Directly process unstructured data using BigQuery ML
Object tables contain metadata such as URI (Uniform Resource Identifier), content type, and size that can be queried just like other BigQuery tables. You can then derive inferences using machine learning models on unstructured data with BigQuery ML. As part of preview, you can import open source TensorFlow Hub image models, or your own custom models to annotate the images. Very soon, we plan to enable this for audio, video, text and many other formats, and pre-trained models to enable out-of-the box analysis. Check out this video to learn more and watch a demo.
# Create an object table CREATE EXTERNAL TABLE my_dataset.object_table WITH CONNECTION us.my_connection OPTIONS(uris=["gs://mybucket/images/*.jpg"], object_metadata="SIMPLE", metadata_cache_mode="AUTOMATIC"); # Generate inferences with BQML SELECT * FROM ML.PREDICT( MODEL my_dataset.vision_model, (SELECT ML.DECODE_IMAGE(data) AS img FROM my_dataset.object_table) );
- Eliminate manual effort as pre-processing steps such as tuning image sizes to model requirements are automated
- Leverage the simple and familiar SQL interface to quickly gain insights
- Save costs by utilizing existing BigQuery slots without needing to provision new forms of compute
Adswerve is a leading Google Marketing, Analytics and Cloud partner on a mission to humanize data. Twiddy & Co. is Adswerve’s client – a vacation rental company in North Carolina. By combining structured and unstructured data, Twiddy and Adswerve used BigQuery ML to analyze images of rental listings and predict the click-through rate, enabling data-driven photo editorial decisions.
“Twiddy now has the capability to use advanced image analysis to stay competitive in an ever changing landscape of vacation rental providers – and can do this using their in-house SQL skills.” said Pat Grady, Technology Evangelist, Adswerve
Process unstructured data using remote functions
Customers today use remote functions (UDFs) to process structured data for languages and libraries that are not supported in BigQuery. We are extending this capability to process unstructured data using object tables.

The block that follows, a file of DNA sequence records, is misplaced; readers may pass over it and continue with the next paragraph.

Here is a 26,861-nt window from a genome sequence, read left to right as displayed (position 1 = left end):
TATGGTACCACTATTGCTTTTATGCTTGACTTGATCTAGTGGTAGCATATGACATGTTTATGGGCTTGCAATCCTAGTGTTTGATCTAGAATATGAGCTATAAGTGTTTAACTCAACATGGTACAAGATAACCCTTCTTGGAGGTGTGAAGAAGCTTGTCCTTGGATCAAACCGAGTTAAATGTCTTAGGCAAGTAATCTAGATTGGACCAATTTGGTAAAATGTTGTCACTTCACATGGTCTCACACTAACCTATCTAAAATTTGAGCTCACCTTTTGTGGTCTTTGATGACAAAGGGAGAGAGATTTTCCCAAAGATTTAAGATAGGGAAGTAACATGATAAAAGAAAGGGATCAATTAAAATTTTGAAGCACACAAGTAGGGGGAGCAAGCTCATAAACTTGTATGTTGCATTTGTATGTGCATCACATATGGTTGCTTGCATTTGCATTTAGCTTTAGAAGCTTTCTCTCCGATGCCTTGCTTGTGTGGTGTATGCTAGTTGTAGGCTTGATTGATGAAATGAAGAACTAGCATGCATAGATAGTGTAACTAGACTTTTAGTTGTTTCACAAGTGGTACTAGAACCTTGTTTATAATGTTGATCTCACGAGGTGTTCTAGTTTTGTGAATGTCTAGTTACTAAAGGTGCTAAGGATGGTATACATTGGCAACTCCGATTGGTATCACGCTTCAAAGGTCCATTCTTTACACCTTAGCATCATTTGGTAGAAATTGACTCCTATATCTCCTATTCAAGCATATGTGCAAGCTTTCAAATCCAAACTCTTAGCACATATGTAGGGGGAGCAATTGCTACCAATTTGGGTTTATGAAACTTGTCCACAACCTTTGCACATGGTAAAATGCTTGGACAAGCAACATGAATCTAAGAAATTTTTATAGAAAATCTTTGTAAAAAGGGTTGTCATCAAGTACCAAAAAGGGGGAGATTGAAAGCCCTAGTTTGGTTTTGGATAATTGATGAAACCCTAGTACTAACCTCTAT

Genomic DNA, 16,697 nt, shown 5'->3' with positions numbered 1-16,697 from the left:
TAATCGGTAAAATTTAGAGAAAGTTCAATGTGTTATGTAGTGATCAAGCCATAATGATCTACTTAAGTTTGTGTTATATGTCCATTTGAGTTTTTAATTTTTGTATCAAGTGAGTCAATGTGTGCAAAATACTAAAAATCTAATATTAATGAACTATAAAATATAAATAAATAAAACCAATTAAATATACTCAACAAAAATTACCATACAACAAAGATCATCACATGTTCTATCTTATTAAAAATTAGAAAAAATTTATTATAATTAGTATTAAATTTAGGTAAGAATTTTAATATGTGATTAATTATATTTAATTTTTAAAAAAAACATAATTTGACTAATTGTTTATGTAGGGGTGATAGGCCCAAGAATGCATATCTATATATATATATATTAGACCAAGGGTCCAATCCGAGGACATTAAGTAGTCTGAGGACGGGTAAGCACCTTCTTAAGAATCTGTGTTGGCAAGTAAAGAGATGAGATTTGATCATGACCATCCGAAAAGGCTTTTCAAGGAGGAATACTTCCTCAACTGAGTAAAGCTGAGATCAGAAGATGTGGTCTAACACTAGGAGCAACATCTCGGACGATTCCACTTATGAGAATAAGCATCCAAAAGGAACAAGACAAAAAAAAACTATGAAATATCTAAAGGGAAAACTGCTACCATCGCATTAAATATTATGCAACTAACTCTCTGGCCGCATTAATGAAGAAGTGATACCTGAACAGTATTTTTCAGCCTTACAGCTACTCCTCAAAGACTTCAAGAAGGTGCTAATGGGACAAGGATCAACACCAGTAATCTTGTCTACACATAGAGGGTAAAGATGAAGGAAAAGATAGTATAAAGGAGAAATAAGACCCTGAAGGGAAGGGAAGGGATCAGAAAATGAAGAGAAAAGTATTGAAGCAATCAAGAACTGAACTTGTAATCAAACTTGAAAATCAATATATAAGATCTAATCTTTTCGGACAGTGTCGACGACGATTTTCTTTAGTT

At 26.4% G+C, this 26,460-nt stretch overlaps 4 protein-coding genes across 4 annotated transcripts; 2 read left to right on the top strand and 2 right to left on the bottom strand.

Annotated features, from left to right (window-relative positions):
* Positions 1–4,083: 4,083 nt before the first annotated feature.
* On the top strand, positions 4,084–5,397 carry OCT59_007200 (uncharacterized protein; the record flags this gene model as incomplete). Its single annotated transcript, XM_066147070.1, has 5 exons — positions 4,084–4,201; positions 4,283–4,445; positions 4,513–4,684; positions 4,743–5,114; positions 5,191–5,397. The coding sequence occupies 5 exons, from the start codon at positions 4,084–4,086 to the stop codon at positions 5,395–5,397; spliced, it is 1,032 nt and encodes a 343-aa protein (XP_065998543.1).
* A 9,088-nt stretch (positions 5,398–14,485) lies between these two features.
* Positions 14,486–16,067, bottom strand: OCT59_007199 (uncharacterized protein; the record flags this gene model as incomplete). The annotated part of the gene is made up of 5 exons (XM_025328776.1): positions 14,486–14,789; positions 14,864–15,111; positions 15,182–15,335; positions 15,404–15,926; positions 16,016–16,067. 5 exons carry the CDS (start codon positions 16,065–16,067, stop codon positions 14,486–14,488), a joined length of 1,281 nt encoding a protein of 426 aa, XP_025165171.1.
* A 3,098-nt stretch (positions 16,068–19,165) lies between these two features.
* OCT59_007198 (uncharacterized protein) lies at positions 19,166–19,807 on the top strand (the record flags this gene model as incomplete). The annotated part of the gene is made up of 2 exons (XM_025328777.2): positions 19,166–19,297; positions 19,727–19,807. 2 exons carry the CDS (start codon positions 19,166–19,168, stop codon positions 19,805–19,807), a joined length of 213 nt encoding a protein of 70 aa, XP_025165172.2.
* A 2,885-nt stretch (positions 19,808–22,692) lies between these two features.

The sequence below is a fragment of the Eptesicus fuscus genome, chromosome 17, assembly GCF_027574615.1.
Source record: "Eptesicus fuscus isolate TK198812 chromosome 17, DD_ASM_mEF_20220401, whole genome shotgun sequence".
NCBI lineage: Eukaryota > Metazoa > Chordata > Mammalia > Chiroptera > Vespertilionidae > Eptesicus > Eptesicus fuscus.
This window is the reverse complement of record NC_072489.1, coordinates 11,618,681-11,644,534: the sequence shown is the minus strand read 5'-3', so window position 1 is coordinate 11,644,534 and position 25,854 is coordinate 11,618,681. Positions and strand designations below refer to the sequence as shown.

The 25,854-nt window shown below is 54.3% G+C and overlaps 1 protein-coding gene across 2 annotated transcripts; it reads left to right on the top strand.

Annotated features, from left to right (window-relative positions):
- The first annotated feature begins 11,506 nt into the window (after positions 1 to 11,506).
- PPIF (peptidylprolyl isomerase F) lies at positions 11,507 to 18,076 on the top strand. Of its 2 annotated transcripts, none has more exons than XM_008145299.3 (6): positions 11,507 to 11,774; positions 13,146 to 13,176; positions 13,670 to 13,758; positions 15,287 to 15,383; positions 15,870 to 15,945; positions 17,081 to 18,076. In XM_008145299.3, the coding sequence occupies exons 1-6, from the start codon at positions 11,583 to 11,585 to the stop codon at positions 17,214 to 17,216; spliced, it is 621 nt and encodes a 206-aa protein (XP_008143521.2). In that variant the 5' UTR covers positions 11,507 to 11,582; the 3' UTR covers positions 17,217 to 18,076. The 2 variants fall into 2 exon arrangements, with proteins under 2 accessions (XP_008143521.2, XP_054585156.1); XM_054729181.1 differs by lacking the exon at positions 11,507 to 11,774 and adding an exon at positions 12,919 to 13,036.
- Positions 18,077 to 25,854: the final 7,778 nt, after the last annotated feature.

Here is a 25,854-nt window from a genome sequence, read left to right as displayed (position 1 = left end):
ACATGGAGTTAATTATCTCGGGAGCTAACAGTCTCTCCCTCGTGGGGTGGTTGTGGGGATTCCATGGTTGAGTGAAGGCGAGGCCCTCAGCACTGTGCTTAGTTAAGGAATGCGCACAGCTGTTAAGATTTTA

Object tables provide signed URLs to allow remote UDFs running on Cloud Functions or Cloud Run to process the object table content. This is particularly useful for running Google’s pre-trained AI models, including Vision AI, Speech-to-Text, Document AI, open source libraries such as Apache Tika, or deploying your own custom models where performance SLAs are important.
Here’s an example of an object table being created over PDF files that are parsed using an open source library running as a remote UDF.
SELECT uri, extract_title(samples.parse_tika(signed_url)) AS title FROM EXTERNAL_OBJECT_TRANSFORM(TABLE pdf_files_object_table, ["SIGNED_URL"]);
Extending more BigQuery capabilities to unstructured data
Business intelligence – The results of analyzing unstructured data either directly in BigQuery ML or via UDFs can be combined with your structured data to build unified reports using Looker Studio (at no charge), Looker or any of your preferred BI solutions. This allows you to gain more comprehensive business insights. For example, online retailers can analyze product return rates by correlating them with the images of defective products. Similarly, digital advertisers can correlate ad performance with various attributes of ad creatives to make more informed decisions.
BigQuery search index – Customers are increasingly using the search functionality of BigQuery to power search use cases. These capabilities now extend to unstructured data analytics as well. Whether you use BigQueryML to produce inference on images or use remote UDFs with Doc AI to produce document extraction, the results can now be search indexed and used to support search access patterns.
Here’s an example of search index on data that is parsed from PDF files:
CREATE SEARCH INDEX my_index ON pdf_text_extract(ALL COLUMNS); SELECT * FROM pdf_text_extract WHERE SEARCH(pdf_text, "Google");
CREATE ROW ACCESS POLICY pii_data ON object_table_images GRANT TO ("group:[email protected]") FILTER USING (ARRAY_LENGTH(metadata)=1 AND metadata[OFFSET(0)].name="face_detected")
Special thanks to engineering leaders Amir Hormati, Justin Levandoski and Yuri Volobuev for contributing to this post.
By: Gaurav Saxena (Sr. Product Manager, Google Cloud) and Thibaud Hottelier (Software Engineer, Google Cloud)
Source: Google Cloud Blog